The Vermont Economy

VPR Steve Zind
VPR's Steve Zind

VPR senior reporter Steve Zind focuses on the Vermont economy and its impact on our lives. Follow Steve Zind on Twitter, post comments on the stories, and let Steve know what local economy stories you think VPR should cover.

Amy Kolb Noyes / VPR

Six months ago, Elmore residents John and Kristen Howell struck up a partnership with The Elmore Store owners Warren and Kathy Miller. They started selling pizza made from local ingredients out of the cramped general store.

Steve Zind / VPR

A century ago, home life in Vermont revolved around the wood burning cook stove. Meals were prepared, bread baked and hands warmed from the heat it produced. 

Stoves with names like Gold Coin, Priscilla and Charm Crawford may have faded into obscurity, but they still have an allure for some people, including Bill Wilber, who makes a living restoring them.

The Agency of Transportation has experienced some mild sticker shock for road and bridge projects this year. And the high cost of materials has contributed to a $16 million overrun.

It isn’t unusual for road and bridge projects to come in over budget. And Secretary of Transportation Brian Searles says the higher-than-expected costs for this year’s capital program are well within the norm.

iStock / Thinkstock

Homelessness is a problem in the United States that affects every state, and Vermont is no exception.

But a model of handling homelessness called Housing First is getting a lot of attention lately, because it not only helps get people off the streets, it also saves money.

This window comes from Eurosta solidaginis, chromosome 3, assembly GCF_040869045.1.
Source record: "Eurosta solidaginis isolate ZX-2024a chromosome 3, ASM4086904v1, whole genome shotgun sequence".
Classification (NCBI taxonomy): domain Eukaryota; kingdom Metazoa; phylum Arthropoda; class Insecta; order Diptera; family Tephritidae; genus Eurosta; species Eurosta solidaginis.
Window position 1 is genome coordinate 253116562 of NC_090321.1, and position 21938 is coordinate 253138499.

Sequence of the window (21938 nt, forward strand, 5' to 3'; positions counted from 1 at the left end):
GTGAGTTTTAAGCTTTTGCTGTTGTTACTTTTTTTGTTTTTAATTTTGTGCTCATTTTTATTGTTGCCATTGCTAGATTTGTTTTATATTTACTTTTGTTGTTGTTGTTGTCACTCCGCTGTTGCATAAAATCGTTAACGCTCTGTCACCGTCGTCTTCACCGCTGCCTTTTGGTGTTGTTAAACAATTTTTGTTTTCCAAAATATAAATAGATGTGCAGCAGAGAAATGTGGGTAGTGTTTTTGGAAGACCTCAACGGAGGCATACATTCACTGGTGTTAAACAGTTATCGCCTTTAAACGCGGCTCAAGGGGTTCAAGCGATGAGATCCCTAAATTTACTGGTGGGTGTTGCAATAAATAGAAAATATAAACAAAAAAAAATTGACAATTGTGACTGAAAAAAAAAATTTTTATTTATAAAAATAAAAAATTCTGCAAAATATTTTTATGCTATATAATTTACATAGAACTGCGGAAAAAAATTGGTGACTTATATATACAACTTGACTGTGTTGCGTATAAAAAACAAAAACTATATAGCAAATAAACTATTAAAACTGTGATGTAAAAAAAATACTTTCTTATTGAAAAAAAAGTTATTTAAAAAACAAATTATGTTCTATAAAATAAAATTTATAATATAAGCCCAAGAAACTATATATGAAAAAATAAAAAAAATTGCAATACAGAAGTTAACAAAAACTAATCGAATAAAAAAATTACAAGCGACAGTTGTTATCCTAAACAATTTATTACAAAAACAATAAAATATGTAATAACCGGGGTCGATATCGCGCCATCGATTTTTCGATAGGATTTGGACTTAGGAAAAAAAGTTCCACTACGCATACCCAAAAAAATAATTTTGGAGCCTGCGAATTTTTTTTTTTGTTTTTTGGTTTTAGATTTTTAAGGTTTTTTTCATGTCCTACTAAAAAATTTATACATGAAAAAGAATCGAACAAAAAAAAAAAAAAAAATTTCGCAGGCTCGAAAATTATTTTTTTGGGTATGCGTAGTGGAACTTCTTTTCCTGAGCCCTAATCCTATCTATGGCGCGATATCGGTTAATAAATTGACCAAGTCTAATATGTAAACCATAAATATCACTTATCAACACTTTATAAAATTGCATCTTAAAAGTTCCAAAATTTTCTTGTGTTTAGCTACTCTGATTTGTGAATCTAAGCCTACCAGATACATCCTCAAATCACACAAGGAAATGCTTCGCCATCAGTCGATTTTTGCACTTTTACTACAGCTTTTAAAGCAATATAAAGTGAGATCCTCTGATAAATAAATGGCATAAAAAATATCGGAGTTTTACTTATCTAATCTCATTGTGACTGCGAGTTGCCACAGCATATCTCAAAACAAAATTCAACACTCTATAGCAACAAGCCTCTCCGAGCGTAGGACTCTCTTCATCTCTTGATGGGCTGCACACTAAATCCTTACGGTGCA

Steve Zind / VPR

There’s an experiment underway in state government, and it involves the science of staffing. The state of Vermont, which employs as many as 1,500 temporary employees at any given time, is taking efforts to reduce reliance on short-term workers by allowing for more permanent hires.  

Bob Kinzel / VPR

In the last few months, the price of many generic drugs has increased dramatically. There are a number of cases where the price jumped more than 1,000 percent overnight.

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More than 46 million Americans are expected to travel some distance to get to Thanksgiving dinner this week. That's the most since before the great recession. And while the traffic and weather may not be cooperating, at least gas prices are down.

Toby Talbot / AP

Ridership on Amtrak’s Vermonter is at its highest level ever.

Vermont rail officials say track improvements have cut travel time to New York, which has helped attract riders. There are also plans to restore service to Montreal.

Union organizing efforts by adjunct faculty at Champlain College and Burlington College came to a successful conclusion Monday.  A union vote at a third college will be announced next week.

The majority of adjunct faculty at the two colleges voted to join the Service Employees International Union, which has been organizing at colleges around the country. 

Naomi Winterfalcon, who helped organize the union effort at Champlain College, says the union "seemed like a pipe dream at the beginning of the semester."

Peter Hirschfeld / VPR

Ever since the repeal of Prohibition, the state of Vermont has had control over the sale of hard liquor. But a new report from the state auditor suggests that perhaps it’s time to privatize Vermont’s retail booze industry.

Judging by the statistics at least, finding the holiday spirit apparently involves a trip to the local liquor store. 

The 35-day period between Thanksgiving and New Years will be responsible for about one-quarter of annual profits for the distilled-spirits industry, according to data from the national Distilled Spirits Council.